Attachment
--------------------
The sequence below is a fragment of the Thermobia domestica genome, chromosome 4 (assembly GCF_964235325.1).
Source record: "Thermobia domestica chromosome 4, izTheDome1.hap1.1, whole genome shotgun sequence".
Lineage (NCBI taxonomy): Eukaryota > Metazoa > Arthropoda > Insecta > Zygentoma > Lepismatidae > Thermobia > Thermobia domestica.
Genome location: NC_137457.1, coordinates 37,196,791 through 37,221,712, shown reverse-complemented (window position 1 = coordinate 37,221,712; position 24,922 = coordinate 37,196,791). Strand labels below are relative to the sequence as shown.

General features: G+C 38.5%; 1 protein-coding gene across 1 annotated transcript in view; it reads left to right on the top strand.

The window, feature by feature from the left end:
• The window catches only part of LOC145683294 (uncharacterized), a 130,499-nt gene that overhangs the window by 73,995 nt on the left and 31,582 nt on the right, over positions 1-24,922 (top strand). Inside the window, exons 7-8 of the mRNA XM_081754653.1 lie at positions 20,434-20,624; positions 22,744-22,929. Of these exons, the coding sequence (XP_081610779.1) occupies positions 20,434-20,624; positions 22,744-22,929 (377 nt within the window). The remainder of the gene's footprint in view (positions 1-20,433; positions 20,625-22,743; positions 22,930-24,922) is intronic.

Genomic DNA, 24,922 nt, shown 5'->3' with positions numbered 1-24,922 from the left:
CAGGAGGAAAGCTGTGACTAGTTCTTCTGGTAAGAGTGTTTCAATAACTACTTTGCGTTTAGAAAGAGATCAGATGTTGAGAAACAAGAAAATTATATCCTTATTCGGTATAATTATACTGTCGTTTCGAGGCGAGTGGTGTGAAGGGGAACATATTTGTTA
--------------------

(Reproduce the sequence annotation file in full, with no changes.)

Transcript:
The sequence below is a fragment of the Thermobia domestica genome, chromosome 4 (assembly GCF_964235325.1).
Source record: "Thermobia domestica chromosome 4, izTheDome1.hap1.1, whole genome shotgun sequence".
Lineage (NCBI taxonomy): Eukaryota > Metazoa > Arthropoda > Insecta > Zygentoma > Lepismatidae > Thermobia > Thermobia domestica.
Genome location: NC_137457.1, coordinates 37,196,791 through 37,221,712, shown reverse-complemented (window position 1 = coordinate 37,221,712; position 24,922 = coordinate 37,196,791). Strand labels below are relative to the sequence as shown.

General features: G+C 38.5%; 1 protein-coding gene across 1 annotated transcript in view; it reads left to right on the top strand.

The window, feature by feature from the left end:
• The window catches only part of LOC145683294 (uncharacterized), a 130,499-nt gene that overhangs the window by 73,995 nt on the left and 31,582 nt on the right, over positions 1-24,922 (top strand). Inside the window, exons 7-8 of the mRNA XM_081754653.1 lie at positions 20,434-20,624; positions 22,744-22,929. Of these exons, the coding sequence (XP_081610779.1) occupies positions 20,434-20,624; positions 22,744-22,929 (377 nt within the window). The remainder of the gene's footprint in view (positions 1-20,433; positions 20,625-22,743; positions 22,930-24,922) is intronic.

Genomic DNA, 24,922 nt, shown 5'->3' with positions numbered 1-24,922 from the left:
CAGGAGGAAAGCTGTGACTAGTTCTTCTGGTAAGAGTGTTTCAATAACTACTTTGCGTTTAGAAAGAGATCAGATGTTGAGAAACAAGAAAATTATATCCTTATTCGGTATAATTATACTGTCGTTTCGAGGCGAGTGGTGTGAAGGGGAACATATTTGTTA